Wednesday, February 1, 2012

Extraordinary Claims?

"I know what I saw!"

One of the common battle cries among 'Skeptics' is the phrase, "extraordinary claims require extraordinary evidence". Well that seems straightforward enough, until one begins to peer into the semantical labyrinth of what is considered to be 'extraordinary' and what is 'ordinary'. Both are value judgements based on what is already known, or believed to be true.  Can anybody ever agree on what is considered acceptable, considered extraordinary? 

Twenty five years ago, 'extra-solar planets' were not yet proven to exist, but most agreed they must surely exist based on an extrapolation of what we already knew, which is our own solar system.

The thousands of people who've witnessed and reported UFO's have very detailed descriptions of their experiences, which is in itself 'extraordinary'. If what is required is extraordinary 'physical evidence' then one need not look any further than the Crop Circle Phenomenon (CCP, not to be confused with the CCCP, Communist Crop Circle Phenomenon) to find that. The question there is; Who made them? Since Giraffes are pretty much out of the question, we're left with two likely possibilities: 'Earthlings' possessing an unknown technology, or 'Extraterrestrials'. Either answer requires we treat this phenomenon with more respect than we do.

What does one consider to be 'extraordinary evidence', if it's not solid evidence, like say a 'crop circle'? We can always look to corroborating anecdotal claims, who in sufficient enough numbers, should lead one to conclude the veracity of an 'extraordinary' claim. Similarly, if the person making the claim has perceived credibility, like an Airforce Pilot, belief in any claim of a 'flying saucer' would be given more credence than a similar claim made by an 'unshaven alcoholic street person living out of a cardboard box'.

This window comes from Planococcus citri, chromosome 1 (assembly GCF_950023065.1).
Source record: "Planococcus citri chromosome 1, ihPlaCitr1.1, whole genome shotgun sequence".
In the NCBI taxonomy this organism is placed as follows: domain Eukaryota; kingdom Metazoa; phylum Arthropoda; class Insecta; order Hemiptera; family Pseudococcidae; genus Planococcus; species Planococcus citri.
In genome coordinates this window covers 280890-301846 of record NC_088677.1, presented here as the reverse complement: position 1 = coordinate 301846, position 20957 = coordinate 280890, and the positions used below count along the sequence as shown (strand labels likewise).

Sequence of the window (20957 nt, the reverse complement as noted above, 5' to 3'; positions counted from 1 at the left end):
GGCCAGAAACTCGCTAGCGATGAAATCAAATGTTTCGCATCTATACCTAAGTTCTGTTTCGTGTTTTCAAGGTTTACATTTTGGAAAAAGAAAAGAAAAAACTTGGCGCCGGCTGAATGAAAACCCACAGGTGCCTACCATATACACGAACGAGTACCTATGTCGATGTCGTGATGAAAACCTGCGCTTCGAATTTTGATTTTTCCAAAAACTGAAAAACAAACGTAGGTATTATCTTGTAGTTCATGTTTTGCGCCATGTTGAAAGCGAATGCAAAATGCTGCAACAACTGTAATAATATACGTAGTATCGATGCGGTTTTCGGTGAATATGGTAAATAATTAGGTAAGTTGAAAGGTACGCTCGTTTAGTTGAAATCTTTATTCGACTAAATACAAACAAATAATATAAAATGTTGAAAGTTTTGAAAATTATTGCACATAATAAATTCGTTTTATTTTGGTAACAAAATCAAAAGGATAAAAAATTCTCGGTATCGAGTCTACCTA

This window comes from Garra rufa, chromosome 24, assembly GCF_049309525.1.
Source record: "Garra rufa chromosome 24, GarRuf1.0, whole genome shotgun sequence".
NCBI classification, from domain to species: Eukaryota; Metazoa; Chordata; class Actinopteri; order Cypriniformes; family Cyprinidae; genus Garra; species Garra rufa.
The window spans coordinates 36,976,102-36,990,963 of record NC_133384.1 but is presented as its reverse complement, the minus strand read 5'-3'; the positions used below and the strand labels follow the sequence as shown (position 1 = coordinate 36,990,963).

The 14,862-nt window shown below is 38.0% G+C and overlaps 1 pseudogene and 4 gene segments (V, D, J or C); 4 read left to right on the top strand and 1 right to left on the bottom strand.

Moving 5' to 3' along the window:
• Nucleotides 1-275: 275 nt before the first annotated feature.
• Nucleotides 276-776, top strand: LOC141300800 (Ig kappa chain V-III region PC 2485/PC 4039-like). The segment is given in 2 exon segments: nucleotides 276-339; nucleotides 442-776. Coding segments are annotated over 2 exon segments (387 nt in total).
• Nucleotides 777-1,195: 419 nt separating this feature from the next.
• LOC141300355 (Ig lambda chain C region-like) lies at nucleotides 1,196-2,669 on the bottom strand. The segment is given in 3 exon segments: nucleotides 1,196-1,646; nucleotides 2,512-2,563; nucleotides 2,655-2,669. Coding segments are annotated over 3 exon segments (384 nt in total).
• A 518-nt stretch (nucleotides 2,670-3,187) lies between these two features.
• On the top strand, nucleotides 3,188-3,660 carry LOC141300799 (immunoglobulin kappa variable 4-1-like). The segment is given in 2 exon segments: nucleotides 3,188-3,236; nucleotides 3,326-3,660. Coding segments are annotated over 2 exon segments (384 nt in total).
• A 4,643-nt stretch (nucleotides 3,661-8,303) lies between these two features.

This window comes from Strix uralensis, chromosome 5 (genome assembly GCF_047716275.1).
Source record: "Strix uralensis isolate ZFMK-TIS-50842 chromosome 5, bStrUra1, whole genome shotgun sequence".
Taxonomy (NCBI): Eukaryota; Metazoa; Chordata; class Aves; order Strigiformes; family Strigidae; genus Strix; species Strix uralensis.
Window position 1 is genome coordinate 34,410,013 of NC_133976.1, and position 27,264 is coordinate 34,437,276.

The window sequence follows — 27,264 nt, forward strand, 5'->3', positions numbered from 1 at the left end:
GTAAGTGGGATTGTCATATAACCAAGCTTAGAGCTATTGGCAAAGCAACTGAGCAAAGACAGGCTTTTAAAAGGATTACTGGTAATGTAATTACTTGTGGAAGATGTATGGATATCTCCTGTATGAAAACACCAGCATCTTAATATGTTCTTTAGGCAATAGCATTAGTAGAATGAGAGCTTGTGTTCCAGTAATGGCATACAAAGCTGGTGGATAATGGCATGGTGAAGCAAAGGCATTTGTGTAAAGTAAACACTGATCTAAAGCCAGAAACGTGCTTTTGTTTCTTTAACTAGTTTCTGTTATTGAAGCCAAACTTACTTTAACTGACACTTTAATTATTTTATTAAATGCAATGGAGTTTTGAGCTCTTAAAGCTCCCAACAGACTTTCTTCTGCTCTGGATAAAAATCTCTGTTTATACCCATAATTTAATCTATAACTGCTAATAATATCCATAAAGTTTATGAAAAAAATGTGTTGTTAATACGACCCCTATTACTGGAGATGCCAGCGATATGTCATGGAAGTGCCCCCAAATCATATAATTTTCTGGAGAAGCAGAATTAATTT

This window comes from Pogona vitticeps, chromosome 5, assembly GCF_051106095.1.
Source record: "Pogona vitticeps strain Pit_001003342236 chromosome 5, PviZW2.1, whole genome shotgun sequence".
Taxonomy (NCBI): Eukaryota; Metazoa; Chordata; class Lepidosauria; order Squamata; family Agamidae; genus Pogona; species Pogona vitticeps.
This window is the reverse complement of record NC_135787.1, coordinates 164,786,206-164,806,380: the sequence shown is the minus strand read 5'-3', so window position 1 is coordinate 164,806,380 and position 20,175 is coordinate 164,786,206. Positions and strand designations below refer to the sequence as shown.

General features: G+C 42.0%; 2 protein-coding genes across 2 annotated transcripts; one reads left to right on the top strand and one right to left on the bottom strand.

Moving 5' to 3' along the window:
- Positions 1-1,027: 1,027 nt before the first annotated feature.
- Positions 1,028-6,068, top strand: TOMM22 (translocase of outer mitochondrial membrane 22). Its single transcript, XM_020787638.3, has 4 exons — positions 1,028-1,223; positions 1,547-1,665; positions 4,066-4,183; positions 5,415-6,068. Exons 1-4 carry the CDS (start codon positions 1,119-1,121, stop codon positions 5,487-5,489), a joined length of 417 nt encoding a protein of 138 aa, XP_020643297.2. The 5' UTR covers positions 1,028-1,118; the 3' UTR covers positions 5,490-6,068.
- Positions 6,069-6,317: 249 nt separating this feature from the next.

We would take the Airforce Pilot's claim much more seriously for obvious reasons, like his familiarity with aerial phenomenon, keen eyesight and judgement, what he may be risking personally by relating his story, such as his job, credibility, or the fear of public ridicule… etc. 

Our 'unshaven friend' would not be considered a credible witness because of the possibility of having impaired judgement due to his alcoholism, a possible desperate need for attention, or for the simple fact that he is not highly qualified as a trained observer. 

But the possibility of the opposite being true must also never be dismissed outright. The Airforce Pilot might be working on behalf of a covert agenda requiring him to make fallacious claims, he may be making false assertions because he wants a discharge or demotion from a job which he can't admit now 'frightens' him, or he's just a jerk and is outright lying. 

Our 'unshaven man' may simply be telling the truth. Just because someone is 'down and out' doesn't mean they are fantasists or liars.

A common abuse of 'skepticism', sometimes called 'debunking', which takes upon the challenge of trying to disprove 'extraordinary claims'. How do they do this? By offering plausible explanations to fill the void left by claims of phenomenon not yet accepted to be true. If someone says they "saw a UFO", the 'debunker' would then propose an alternative explanation, saying something like "Venus was low in the sky that night, perhaps you saw Venus", or the other implausible explanation: the dreaded 'Swamp Gas'.